5 Ways to Inject Some Buzz in Your Membership Site
Running a membership site can be hard work. People are bombarded with so many different sources of information and so many shiny things these days that keeping your members attention so that they actually make use of the great content you’ve created for them, rather than forgetting about it in a week, can be a challenge.
So, how do you make sure your members are both engaging with your content and enjoying their membership? How do you make them more likely to both stick around AND recommend your site to others?
One thing you can try is making your site more than just a content resource by adding a bit of fun and interaction into the mix. When members associate your site with being both useful and enjoyable, it’s a real win and will keep them coming back for more.
The way to actually do this depends entirely on the type of membership site (or online course) you’re running, but here’s just 5 ideas for jazzing up your site and injecting some buzz.
1. Create a Community
This is the big one. Creating a community for your members, such as a forum, can be a great way to get members more engaged with both your content and each other. The obvious benefit to this is increased visits to your site (checking in on what’s happening!) which can lead to members consuming your actual membership content more frequently. There’s also more likelihood of members retaining their membership for longer if they feel they have built up relationships and enjoy the community. A side benefit is that members may be more likely to talk about and recommend your site to others.
As an example, I’ve been a member of Fizzle.co for about 2 years now. In that time I’ve actually barely watched most of their (excellent) courses but I have stuck around and continued to pay because I really enjoy the community (they have a member only forum) and the relationships I have built there.
So, how do you actually create a community?
The good news is you can have your own community site in no time! One way to do this is to install the free plugins bbPress and BuddyPress (both made by Automattic, the same company who created WordPress). The combination of these plugins will give you an onsite forum (bbPress) and also give you the ability for members to have complete member profiles, private message each other, see a Facebook like activity stream, add statuses, see a members directory and even create their own sub groups (all these features are part of BuddyPress).
There is other forum software out there too such as Simple:Press, Vanilla Forums, phpBB and IP.Board (my personal favourite) but bbPress and Buddypress are the easiest to get started with and should work with most membership plugins as well.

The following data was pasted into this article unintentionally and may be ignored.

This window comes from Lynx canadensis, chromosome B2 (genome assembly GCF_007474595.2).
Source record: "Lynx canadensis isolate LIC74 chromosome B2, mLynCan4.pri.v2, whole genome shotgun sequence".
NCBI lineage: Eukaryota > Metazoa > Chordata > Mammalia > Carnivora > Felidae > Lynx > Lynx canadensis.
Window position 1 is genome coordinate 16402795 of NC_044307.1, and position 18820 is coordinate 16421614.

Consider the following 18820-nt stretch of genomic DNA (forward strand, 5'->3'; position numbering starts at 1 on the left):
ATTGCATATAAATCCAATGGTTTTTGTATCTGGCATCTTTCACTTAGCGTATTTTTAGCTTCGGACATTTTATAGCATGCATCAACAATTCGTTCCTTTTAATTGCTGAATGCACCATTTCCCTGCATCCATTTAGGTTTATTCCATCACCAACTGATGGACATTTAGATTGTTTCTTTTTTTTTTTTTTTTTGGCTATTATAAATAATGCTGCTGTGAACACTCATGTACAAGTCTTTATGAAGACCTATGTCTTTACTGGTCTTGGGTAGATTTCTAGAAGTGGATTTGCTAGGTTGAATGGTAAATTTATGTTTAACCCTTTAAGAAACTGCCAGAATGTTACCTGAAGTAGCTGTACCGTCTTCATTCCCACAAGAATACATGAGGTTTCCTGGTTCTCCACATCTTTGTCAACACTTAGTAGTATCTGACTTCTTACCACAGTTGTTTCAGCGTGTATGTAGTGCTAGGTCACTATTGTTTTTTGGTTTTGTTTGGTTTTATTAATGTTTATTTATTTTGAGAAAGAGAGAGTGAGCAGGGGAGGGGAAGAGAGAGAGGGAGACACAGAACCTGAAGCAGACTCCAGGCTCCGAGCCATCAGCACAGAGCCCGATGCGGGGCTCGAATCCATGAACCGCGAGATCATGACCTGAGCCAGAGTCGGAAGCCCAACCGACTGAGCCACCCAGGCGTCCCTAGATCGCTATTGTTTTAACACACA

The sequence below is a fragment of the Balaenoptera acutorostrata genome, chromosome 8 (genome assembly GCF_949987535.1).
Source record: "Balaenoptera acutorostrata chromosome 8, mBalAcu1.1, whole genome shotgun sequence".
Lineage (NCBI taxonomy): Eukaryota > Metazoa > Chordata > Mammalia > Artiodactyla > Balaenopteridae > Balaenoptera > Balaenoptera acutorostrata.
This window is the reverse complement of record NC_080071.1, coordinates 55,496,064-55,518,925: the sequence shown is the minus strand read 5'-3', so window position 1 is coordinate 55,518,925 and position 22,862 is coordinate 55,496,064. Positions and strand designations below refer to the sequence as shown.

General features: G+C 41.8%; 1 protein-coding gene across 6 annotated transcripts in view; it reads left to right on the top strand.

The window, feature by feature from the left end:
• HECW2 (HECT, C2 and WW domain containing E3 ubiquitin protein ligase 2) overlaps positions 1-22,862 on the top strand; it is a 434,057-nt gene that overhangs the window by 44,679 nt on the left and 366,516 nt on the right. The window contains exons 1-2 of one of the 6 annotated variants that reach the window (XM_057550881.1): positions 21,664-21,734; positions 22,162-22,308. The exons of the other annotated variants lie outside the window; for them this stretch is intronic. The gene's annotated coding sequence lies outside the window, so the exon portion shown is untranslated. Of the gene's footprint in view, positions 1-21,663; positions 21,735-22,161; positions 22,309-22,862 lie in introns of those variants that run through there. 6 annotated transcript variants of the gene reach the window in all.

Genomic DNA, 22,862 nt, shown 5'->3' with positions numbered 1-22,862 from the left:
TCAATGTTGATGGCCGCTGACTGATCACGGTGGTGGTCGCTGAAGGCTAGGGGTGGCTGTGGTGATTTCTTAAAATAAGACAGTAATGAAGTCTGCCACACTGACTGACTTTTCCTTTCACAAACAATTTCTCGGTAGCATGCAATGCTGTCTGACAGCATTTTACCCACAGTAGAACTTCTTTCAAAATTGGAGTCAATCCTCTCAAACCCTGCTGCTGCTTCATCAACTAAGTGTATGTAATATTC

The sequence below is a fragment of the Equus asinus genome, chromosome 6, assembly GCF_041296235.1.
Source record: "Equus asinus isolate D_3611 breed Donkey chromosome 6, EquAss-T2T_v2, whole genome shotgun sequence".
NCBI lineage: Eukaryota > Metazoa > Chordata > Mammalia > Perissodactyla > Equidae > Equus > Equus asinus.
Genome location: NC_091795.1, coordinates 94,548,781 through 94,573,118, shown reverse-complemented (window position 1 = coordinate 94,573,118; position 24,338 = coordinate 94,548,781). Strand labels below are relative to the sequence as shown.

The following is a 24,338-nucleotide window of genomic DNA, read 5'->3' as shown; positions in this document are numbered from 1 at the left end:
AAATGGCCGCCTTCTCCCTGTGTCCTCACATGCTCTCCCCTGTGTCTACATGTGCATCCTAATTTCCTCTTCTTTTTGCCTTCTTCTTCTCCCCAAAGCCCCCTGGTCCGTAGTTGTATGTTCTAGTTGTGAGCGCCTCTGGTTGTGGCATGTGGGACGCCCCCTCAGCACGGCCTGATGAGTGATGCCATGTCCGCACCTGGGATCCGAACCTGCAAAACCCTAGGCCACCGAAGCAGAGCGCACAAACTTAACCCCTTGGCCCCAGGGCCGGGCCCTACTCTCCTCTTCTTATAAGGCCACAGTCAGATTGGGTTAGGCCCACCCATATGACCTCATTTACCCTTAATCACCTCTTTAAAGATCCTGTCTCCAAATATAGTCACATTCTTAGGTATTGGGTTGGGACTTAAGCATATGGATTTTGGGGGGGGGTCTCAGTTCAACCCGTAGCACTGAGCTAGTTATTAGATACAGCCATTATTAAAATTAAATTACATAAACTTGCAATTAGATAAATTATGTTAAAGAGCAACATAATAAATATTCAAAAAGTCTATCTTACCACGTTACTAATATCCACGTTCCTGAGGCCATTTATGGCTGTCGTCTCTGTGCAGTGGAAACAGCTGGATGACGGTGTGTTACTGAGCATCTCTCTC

Want something even simpler?
You can also create a closed/secret Facebook group to run alongside your membership site and many people prefer this to creating an onsite forum. There are pros and cons to doing this though:
Pros: many people check into Facebook at least daily so you may have increased engagement, plus it’s free and easy to setup.
Cons: you won’t get the benefit of increased visits to your site, not everyone is on Facebook, and you are also subject to the whims of Facebook, who can change the rules at any time.
One last thing…
Building a community needs you to be pretty hands on to get things started and get people engaging, so be prepared to put some effort into getting it off the ground. It’s not a great solution if you want to spend limited time on your site or interacting with members.
2. Gamify Things
Put simply, gamification allows you to supercharge engagement using gaming techniques. Don’t worry, it’s not complicated and you don’t need to be a video gamer to be able to do it! Essentially, gamification rewards your members for certain acts, like increased engagement with your content, adding a certain number of posts to your forum, or even just finishing a course. The reward can be as simple as a badge that sits on their membership profile, or you can add in real rewards, like a members spotlight, money off or physical prizes. If you’ve got a community going you can even create things like a Leaderboard, increasing friendly competition among members.
Gamification can work especially well for courses, encouraging members to work through the modules and rewarding them when they do. In fact, most leading LMS plugins integrate with at least one gamification plugin, which can make this a moderately easy tactic to implement.
How to do it?
Exact logistics depend on the current set up of your site, but it’s worth taking a look at BadgeOS and WPAchievements to start with to see if one of them works with your existing membership or LMS plugin. You can even create your own badges for achievements using a service like Credly. Oh, and if you want something that will let you track a whole host of user statistics, then take a look at Captain Up.